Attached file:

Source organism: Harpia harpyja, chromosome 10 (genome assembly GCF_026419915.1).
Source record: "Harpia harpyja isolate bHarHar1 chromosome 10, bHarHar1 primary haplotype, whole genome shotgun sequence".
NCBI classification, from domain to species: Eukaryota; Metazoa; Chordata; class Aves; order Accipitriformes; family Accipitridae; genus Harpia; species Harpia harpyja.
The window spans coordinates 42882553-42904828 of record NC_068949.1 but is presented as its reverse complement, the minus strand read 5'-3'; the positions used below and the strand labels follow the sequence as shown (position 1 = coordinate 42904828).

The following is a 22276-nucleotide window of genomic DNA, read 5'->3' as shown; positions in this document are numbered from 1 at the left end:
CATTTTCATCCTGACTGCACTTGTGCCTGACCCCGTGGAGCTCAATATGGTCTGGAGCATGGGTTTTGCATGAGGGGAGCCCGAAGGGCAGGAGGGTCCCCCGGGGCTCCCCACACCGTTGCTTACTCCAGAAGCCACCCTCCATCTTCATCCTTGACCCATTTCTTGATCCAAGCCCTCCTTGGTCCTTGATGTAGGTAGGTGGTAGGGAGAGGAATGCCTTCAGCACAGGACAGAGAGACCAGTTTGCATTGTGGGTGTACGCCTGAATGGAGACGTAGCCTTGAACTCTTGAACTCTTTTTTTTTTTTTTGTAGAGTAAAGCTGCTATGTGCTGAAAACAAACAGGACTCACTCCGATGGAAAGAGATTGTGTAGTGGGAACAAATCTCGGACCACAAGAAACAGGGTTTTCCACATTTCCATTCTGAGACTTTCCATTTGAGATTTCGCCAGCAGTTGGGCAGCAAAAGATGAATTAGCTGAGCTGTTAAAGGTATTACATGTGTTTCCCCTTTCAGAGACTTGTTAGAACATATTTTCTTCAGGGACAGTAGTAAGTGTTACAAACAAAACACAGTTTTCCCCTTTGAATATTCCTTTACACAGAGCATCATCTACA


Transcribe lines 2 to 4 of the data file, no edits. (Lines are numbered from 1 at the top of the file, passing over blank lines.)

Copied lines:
Source record: "Harpia harpyja isolate bHarHar1 chromosome 10, bHarHar1 primary haplotype, whole genome shotgun sequence".
NCBI classification, from domain to species: Eukaryota; Metazoa; Chordata; class Aves; order Accipitriformes; family Accipitridae; genus Harpia; species Harpia harpyja.
The window spans coordinates 42882553-42904828 of record NC_068949.1 but is presented as its reverse complement, the minus strand read 5'-3'; the positions used below and the strand labels follow the sequence as shown (position 1 = coordinate 42904828).